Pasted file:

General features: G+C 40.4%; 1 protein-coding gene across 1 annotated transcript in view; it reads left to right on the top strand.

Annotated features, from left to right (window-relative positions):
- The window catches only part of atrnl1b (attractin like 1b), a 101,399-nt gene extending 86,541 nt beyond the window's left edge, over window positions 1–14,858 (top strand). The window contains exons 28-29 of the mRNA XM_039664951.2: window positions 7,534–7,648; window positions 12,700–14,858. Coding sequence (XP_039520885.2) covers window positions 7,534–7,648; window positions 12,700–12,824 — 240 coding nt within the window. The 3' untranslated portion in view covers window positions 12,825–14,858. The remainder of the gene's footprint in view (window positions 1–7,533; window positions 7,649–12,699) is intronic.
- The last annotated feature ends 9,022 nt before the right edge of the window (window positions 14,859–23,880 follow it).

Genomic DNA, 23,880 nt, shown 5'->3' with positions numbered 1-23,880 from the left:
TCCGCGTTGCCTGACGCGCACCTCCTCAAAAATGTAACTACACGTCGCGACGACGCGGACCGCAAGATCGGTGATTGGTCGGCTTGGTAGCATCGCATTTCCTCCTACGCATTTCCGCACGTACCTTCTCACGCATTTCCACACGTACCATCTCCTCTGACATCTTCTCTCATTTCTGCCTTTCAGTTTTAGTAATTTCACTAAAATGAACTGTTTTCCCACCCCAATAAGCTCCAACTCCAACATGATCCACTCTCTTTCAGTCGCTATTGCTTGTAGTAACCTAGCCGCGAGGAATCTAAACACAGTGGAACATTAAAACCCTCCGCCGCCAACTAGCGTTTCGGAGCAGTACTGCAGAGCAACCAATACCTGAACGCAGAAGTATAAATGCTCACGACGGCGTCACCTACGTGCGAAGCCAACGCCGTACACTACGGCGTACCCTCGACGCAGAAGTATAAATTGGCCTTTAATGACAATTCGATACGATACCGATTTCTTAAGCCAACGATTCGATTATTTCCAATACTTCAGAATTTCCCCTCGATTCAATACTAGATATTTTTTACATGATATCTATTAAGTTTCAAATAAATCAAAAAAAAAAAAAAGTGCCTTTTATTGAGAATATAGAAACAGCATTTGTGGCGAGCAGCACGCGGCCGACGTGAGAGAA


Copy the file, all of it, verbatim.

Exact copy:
General features: G+C 40.4%; 1 protein-coding gene across 1 annotated transcript in view; it reads left to right on the top strand.

Annotated features, from left to right (window-relative positions):
- The window catches only part of atrnl1b (attractin like 1b), a 101,399-nt gene extending 86,541 nt beyond the window's left edge, over window positions 1–14,858 (top strand). The window contains exons 28-29 of the mRNA XM_039664951.2: window positions 7,534–7,648; window positions 12,700–14,858. Coding sequence (XP_039520885.2) covers window positions 7,534–7,648; window positions 12,700–12,824 — 240 coding nt within the window. The 3' untranslated portion in view covers window positions 12,825–14,858. The remainder of the gene's footprint in view (window positions 1–7,533; window positions 7,649–12,699) is intronic.
- The last annotated feature ends 9,022 nt before the right edge of the window (window positions 14,859–23,880 follow it).

Genomic DNA, 23,880 nt, shown 5'->3' with positions numbered 1-23,880 from the left:
TCCGCGTTGCCTGACGCGCACCTCCTCAAAAATGTAACTACACGTCGCGACGACGCGGACCGCAAGATCGGTGATTGGTCGGCTTGGTAGCATCGCATTTCCTCCTACGCATTTCCGCACGTACCTTCTCACGCATTTCCACACGTACCATCTCCTCTGACATCTTCTCTCATTTCTGCCTTTCAGTTTTAGTAATTTCACTAAAATGAACTGTTTTCCCACCCCAATAAGCTCCAACTCCAACATGATCCACTCTCTTTCAGTCGCTATTGCTTGTAGTAACCTAGCCGCGAGGAATCTAAACACAGTGGAACATTAAAACCCTCCGCCGCCAACTAGCGTTTCGGAGCAGTACTGCAGAGCAACCAATACCTGAACGCAGAAGTATAAATGCTCACGACGGCGTCACCTACGTGCGAAGCCAACGCCGTACACTACGGCGTACCCTCGACGCAGAAGTATAAATTGGCCTTTAATGACAATTCGATACGATACCGATTTCTTAAGCCAACGATTCGATTATTTCCAATACTTCAGAATTTCCCCTCGATTCAATACTAGATATTTTTTACATGATATCTATTAAGTTTCAAATAAATCAAAAAAAAAAAAAAGTGCCTTTTATTGAGAATATAGAAACAGCATTTGTGGCGAGCAGCACGCGGCCGACGTGAGAGAA